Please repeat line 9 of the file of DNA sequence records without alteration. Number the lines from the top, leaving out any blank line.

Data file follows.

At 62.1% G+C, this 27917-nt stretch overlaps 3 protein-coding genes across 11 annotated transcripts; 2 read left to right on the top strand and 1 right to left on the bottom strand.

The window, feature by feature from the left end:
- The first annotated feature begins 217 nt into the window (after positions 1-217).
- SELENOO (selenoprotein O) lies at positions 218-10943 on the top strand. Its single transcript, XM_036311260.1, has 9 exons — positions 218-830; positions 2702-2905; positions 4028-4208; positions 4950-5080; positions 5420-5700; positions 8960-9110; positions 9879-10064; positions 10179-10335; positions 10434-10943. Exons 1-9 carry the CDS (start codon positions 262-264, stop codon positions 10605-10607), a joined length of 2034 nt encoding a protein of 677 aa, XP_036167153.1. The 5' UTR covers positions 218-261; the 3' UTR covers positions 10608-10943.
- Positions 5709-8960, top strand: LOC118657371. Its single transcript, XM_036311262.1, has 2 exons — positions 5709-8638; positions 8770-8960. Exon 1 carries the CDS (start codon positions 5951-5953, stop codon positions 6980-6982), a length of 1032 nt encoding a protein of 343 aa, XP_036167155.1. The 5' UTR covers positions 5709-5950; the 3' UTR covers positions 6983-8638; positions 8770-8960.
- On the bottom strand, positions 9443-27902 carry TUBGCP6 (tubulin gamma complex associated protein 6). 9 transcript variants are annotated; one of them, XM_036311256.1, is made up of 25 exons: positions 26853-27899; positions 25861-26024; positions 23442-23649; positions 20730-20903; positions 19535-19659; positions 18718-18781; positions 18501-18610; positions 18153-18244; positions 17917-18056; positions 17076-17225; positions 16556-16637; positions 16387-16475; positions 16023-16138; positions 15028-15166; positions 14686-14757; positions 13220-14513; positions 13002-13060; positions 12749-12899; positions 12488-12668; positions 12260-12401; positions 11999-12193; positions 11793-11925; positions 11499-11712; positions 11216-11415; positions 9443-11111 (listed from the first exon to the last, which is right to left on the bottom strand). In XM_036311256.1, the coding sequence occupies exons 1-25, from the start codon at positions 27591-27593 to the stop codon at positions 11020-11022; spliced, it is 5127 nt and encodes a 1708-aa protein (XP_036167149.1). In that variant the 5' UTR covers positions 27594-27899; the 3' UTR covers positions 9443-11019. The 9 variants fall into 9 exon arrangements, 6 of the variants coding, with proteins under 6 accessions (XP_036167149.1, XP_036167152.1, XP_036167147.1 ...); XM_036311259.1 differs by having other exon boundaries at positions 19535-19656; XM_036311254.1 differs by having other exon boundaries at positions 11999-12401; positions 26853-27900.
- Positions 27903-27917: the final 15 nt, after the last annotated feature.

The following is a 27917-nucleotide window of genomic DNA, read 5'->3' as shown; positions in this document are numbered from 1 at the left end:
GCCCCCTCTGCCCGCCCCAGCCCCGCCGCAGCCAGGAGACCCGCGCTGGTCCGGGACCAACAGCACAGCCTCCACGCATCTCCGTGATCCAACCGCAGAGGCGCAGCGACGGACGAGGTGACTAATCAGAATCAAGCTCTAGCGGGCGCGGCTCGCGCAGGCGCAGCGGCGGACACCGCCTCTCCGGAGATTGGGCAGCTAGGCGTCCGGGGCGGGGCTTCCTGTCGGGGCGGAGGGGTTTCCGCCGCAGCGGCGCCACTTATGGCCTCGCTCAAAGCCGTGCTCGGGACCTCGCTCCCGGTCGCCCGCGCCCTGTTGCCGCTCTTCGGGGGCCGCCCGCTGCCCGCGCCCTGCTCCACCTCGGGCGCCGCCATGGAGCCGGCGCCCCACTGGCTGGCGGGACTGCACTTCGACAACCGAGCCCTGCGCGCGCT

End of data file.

GCCCCCTCTGCCCGCCCCAGCCCCGCCGCAGCCAGGAGACCCGCGCTGGTCCGGGACCAACAGCACAGCCTCCACGCATCTCCGTGATCCAACCGCAGAGGCGCAGCGACGGACGAGGTGACTAATCAGAATCAAGCTCTAGCGGGCGCGGCTCGCGCAGGCGCAGCGGCGGACACCGCCTCTCCGGAGATTGGGCAGCTAGGCGTCCGGGGCGGGGCTTCCTGTCGGGGCGGAGGGGTTTCCGCCGCAGCGGCGCCACTTATGGCCTCGCTCAAAGCCGTGCTCGGGACCTCGCTCCCGGTCGCCCGCGCCCTGTTGCCGCTCTTCGGGGGCCGCCCGCTGCCCGCGCCCTGCTCCACCTCGGGCGCCGCCATGGAGCCGGCGCCCCACTGGCTGGCGGGACTGCACTTCGACAACCGAGCCCTGCGCGCGCT